Detectives Stabler and Benson rush to a fast food restaurant and find a young employee naked and tied to a chair. Dwight, the manager responsible for the woman, keeps saying he did what Detective Milgram told him to do over the phone. Benson and Stabler are shocked by what they see. The man confesses that Milgram told him to strip search his employee and that is what he was doing.
The detectives discover a website warning HappiBurger employees of a man instructing employees to do the same thing Dwight was arrested for doing. The culprit is practically untraceable and Benson and Stabler realize just how good he is.
Through surveillance camera at the convenient store where the man buys his calling cards, the detectives are able to identify the suspect with his work badge. They go to Aerodax Labs in search of a man named Merritt Rook. They find nothing. In fact, he called in sick earlier that day.
Benson and Stabler go to Merritt's house to confront him. He admits he's playing hooky from work that day but denies any criminal acts. His alibi states he was at the river fishing at the time of the phone calls. He says he did buy the calling cards, but that he gives them to the homeless to call their loved ones. Munch checks out his alibi and everything seems clear.
Cragen alerts Stabler that Merritt couldn't have possibly gone fishing because that river was closed. After further investigation, Stabler and Benson go back to Merritt's apartment and discover he's the voice for all the phone calls they were placing to check out his alibi in the first place.
Merritt is brought in for questioning. He sadly admits that the reason he went through such hassle to prove he wasn't in New York on that Monday was because he really was with a prostitute. He said since becoming a widower three years ago, he sometimes hires a woman to lie beside him in his bed when he is at his loneliest. But that was all that took place.
With a hazy surveillance picture, Novak has enough to bring Merritt to trial for being the culprit behind the prank phone call. The court is surprised when Merritt wants to represent himself at trial. He calls Stabler to the stand and tries to shake up his testimony.
Novak's key piece of evidence is the grainy photograph taken of Merritt leaving the library at the same time the calls were being placed from there. Merritt proves that the picture was manipulated to make the image look more like him. Novak notices that the jury is being swayed by Merritt's charm.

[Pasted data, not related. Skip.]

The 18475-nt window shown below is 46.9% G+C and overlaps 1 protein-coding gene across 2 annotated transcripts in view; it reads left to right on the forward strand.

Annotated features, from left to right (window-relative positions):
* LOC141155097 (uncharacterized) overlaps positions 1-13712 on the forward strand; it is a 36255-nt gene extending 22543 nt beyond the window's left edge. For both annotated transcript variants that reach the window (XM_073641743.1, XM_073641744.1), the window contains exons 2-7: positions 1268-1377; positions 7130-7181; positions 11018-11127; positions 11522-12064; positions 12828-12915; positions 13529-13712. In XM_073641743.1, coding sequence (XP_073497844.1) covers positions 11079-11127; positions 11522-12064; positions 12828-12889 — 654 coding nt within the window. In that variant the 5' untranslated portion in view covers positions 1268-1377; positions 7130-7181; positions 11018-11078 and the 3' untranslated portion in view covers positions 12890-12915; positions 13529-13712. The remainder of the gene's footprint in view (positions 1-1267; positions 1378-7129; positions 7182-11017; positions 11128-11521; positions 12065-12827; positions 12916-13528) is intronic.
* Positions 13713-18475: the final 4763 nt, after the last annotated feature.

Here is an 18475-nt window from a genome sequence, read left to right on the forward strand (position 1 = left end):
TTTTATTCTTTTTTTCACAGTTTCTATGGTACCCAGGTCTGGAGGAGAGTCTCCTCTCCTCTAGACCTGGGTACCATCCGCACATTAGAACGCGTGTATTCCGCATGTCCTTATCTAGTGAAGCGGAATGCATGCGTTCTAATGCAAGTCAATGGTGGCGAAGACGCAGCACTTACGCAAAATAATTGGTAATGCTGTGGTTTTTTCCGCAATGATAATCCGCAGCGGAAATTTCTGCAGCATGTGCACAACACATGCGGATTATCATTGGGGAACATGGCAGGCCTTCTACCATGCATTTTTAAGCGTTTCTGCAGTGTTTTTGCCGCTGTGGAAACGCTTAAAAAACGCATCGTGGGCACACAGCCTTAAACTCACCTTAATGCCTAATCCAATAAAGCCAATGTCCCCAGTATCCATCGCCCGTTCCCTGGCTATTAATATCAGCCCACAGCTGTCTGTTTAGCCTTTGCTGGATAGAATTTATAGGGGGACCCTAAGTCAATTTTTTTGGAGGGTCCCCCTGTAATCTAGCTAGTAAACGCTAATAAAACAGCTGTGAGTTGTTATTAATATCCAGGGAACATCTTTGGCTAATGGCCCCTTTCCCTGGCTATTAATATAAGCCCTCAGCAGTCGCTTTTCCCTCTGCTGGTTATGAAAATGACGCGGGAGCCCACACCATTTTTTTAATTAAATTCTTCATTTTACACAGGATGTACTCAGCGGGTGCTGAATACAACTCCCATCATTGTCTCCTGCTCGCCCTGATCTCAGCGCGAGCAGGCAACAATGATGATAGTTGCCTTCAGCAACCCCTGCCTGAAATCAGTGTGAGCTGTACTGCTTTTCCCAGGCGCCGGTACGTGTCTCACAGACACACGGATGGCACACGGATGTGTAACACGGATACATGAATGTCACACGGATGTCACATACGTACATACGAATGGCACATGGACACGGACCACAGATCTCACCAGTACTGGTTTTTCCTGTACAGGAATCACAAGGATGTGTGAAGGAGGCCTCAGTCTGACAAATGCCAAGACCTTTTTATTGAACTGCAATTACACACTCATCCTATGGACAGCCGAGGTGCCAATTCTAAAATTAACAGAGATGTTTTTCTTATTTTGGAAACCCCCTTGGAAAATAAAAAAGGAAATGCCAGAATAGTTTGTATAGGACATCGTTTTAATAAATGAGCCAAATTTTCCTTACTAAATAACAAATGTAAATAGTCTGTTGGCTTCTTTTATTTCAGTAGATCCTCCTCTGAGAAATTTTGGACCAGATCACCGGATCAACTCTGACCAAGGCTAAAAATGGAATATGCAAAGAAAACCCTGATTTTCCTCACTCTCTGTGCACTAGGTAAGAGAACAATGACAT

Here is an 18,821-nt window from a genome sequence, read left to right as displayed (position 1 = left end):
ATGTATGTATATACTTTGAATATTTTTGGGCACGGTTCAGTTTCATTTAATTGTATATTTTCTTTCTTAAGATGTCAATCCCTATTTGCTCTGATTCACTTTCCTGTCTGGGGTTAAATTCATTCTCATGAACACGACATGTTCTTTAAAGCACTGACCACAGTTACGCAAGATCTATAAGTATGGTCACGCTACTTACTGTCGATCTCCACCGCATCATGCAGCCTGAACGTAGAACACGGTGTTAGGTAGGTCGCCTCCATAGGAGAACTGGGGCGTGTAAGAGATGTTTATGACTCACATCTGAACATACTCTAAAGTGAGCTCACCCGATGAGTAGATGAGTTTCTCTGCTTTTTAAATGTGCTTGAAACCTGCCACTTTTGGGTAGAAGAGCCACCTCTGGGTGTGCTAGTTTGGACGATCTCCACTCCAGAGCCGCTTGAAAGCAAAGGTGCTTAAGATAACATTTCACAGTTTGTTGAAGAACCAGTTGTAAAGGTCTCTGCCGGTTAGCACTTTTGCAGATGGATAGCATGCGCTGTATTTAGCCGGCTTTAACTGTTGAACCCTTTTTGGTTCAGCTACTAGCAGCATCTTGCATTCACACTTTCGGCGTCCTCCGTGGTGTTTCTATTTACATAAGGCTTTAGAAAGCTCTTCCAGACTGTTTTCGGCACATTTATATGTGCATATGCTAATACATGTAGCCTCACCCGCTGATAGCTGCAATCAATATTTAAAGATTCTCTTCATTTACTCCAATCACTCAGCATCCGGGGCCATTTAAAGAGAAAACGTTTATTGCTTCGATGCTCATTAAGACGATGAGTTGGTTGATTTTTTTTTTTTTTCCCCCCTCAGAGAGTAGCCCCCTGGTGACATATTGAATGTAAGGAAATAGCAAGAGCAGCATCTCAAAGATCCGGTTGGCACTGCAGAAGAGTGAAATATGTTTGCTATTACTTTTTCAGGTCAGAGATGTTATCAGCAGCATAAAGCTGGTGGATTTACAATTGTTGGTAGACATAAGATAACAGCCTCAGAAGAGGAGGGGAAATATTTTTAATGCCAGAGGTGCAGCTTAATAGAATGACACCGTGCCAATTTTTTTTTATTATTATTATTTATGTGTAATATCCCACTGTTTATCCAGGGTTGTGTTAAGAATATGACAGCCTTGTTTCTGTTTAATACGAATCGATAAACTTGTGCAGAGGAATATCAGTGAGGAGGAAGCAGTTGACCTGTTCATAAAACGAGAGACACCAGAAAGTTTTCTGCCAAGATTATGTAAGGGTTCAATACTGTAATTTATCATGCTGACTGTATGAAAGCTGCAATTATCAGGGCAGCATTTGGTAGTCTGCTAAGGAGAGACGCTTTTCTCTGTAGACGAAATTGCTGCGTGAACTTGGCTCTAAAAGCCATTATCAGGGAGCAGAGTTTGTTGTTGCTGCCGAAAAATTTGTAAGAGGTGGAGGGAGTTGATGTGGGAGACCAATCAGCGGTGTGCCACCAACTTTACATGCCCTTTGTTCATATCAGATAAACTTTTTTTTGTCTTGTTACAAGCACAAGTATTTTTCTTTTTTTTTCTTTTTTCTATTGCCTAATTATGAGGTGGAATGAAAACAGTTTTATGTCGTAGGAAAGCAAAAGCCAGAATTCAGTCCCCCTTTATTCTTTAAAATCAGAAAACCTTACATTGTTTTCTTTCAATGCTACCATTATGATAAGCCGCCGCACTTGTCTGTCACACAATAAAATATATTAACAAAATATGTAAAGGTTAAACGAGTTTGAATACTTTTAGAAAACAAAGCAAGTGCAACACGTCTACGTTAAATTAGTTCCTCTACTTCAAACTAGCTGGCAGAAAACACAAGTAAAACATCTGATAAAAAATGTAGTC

To make her case stronger, Novak looks into Merritt's background. While she's cross-examining him, he swears he has a clean record. But, she brings up his criminal record from when he was a youth. He objects, saying that records from when he was a minor do not count. The judge allows the court records as evidence.
Merritt explains his trespassing and arson charges to the jury. He claims he lit a fire at an abandoned warehouse after discovering a group of local teenagers had raped a little girl there. He said he was doing the town a favor by protecting other little girls from that group of guys.
During Merritt's closing statements, he pleads with the jury to think for themselves. He encourages them to question authority and to not play along with Novak's trial. The jury fixates on Merritt's words. He says the only way the jury can challenge authority is by finding him not guilty.
After the closing statements, the jury finds Merritt not guilty of his crimes. He cries out "thank you" and Novak is disappointed with the outcome, as are Stabler and Benson. Before Merritt leaves the courtroom, he gives Novak a hug and tells her it's been fun.
Merritt has become a hit with the media. He's on a local morning show with a sheep he's named after Stabler. He tells the host that he's just trying to encourage people to question authority. Merritt announces that a rally in his honor will be happening at Bryant Park. Stabler and Benson intend to crash his party.